Having governed, in coalition and as a single party for eleven years, the Labour Government which had scrapped back into power in 1950 was looking increasingly lethargic and directionless. As this Pathe film notes, ‘with a hard winter ahead and with the threat of a split in his party’ Clement Attlee in 1951 decided to put his case once more to the country in hope of a greater majority.
Despite the National Liberals the narration is clear that the forthcoming election would ‘resolve into a two party fight’ (and the Liberal vote indeed dropped to just 2.5% of the national vote). This was a battle between Labour and Conservative visions for Britain in the 1950s, reflected in the vox pops conducted by Pathe’s reporter – including an almost incomprehensible workman who pops up from his manhole.
The Conservatives opened the campaign in an upbeat mood and with a solid lead in the polls. Churchill, captured here launching the Tory campaign in the seat of Labour’s Bessie Braddock, was determined to take the fight to Labour. Nonetheless, the tone of his oratory is notably calmer – ‘this will be no vindictive triumph for Tories over socialists’ – than his rhetoric in 1945.
Pathe also filmed the Labour Party at its conference preparing for the fight ahead, with Attlee setting out his idea of the society Labour wanted to forge.
The militaristic language of the film’s announcer and that of Attlee were prescient as one theme of the campaign was Labour’s attempt to portray Churchill as an unreconstructed warmonger – a campaign helped by the Daily Mirror’s continuous question ‘Whose finger on the Trigger?’, culminating in a striking front page on election day itself.
Churchill sued the paper for defamation, and went on to win the election. Whether or not the Mirror’s campaign had helped Labour, Churchill’s first General Election win – by 16 seats – was more muted than many had expected. Pathe reported the thrills and spills of Election Day (although not it appears for Mrs Attlee, captured knitting in her car as her husband visits the polling stations) and records a victorious Churchill still in consolatory mood, wishing to see ‘the good in our opponents’.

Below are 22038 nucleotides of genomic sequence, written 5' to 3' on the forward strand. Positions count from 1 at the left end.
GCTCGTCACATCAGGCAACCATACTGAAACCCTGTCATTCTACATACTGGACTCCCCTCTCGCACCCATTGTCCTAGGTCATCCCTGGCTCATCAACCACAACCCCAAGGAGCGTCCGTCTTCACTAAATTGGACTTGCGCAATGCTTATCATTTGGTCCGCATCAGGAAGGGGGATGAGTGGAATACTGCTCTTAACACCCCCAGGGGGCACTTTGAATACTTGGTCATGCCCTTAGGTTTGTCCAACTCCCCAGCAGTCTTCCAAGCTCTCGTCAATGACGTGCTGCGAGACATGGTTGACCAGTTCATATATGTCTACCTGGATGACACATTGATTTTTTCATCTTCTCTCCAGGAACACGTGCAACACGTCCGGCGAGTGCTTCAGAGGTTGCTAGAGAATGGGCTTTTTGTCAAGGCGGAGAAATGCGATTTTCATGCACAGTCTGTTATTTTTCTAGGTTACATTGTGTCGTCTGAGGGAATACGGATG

By the time of the 1955 General Election, Churchill had retired and it was the new Prime Minister, Anthony Eden, who took the Conservative argument to the country.
The 1955 election has been called the ‘dullest’ election – although this sobriquet usually attaches itself to any election currently being fought. However, if little appeared to happen the Conservatives did increase their majority to 60 seats and the result was notable in at least one way from today’s perspective – it was the last time the Tories won the majority of seats in Scotland.
Ever chipper about the British democratic system Pathe’s coverage of election day opens with crowds in Piccadilly Circus and the announcement that ‘rain cannot damp the excitement as the first results come in.’ In fact, the rain gets appreciably heavier and it is testimony to the crowd’s enthusiasm (and in spite the fact that the BBC was now covering its third election night on television
that they stay at all. The film is distinguished too by some rather hands on #Attleefandom as he is filmed visiting a factory in his Walthamstow constituency.
Four years later Britain was back at the polls and again the Conservatives entered the contest with a different leader, Harold Macmillian, as did both the Labour and Liberal Parties under Hugh Gaitskell and Jo Grimond respectively.
The Tories went into the campaign buoyed by an economic up-turn (‘Life is better with the Conservatives, don’t let Labour ruin it’ ran the slogan) and a genuinely popular leader. The Liberals managed to show some signs of revival, albeit not in terms of seats. The Labour Party meanwhile ran an effective campaign; it used television particularly strongly, the very format that was undermining the output of the likes of Pathe itself.
Yet, Pathe continued to sum up events for cinema-goers, reporting Macmillan’s landslide majority of 100 seats under the title ‘Tories Triumph’. Again Pathe’s breezy marvel and faith in the workings of British democracy is to the fore. Chastisement, more in sorrow than anything else, is reserved for the ‘incurably apathetic few’ and one senses by the tone of the commentary, Oswald Mosely. And finally, just to prove it wasn’t just Attlee (or, as now Miliband) that had ‘it’ with women watch out, from 1:20, for the appearance of well-known lady’s man, Hugh Gaitskell – what a bea!
Matthew Bailey is a Research Fellow at the Centre for British Politics at Nottingham. He has published work on a variety of topics regarding British politics. Philip Cowley is a Professor of Parliamentary government at the University of Nottingham and is the co-editor of the book ‘Sex, Lies and the Ballot Box‘.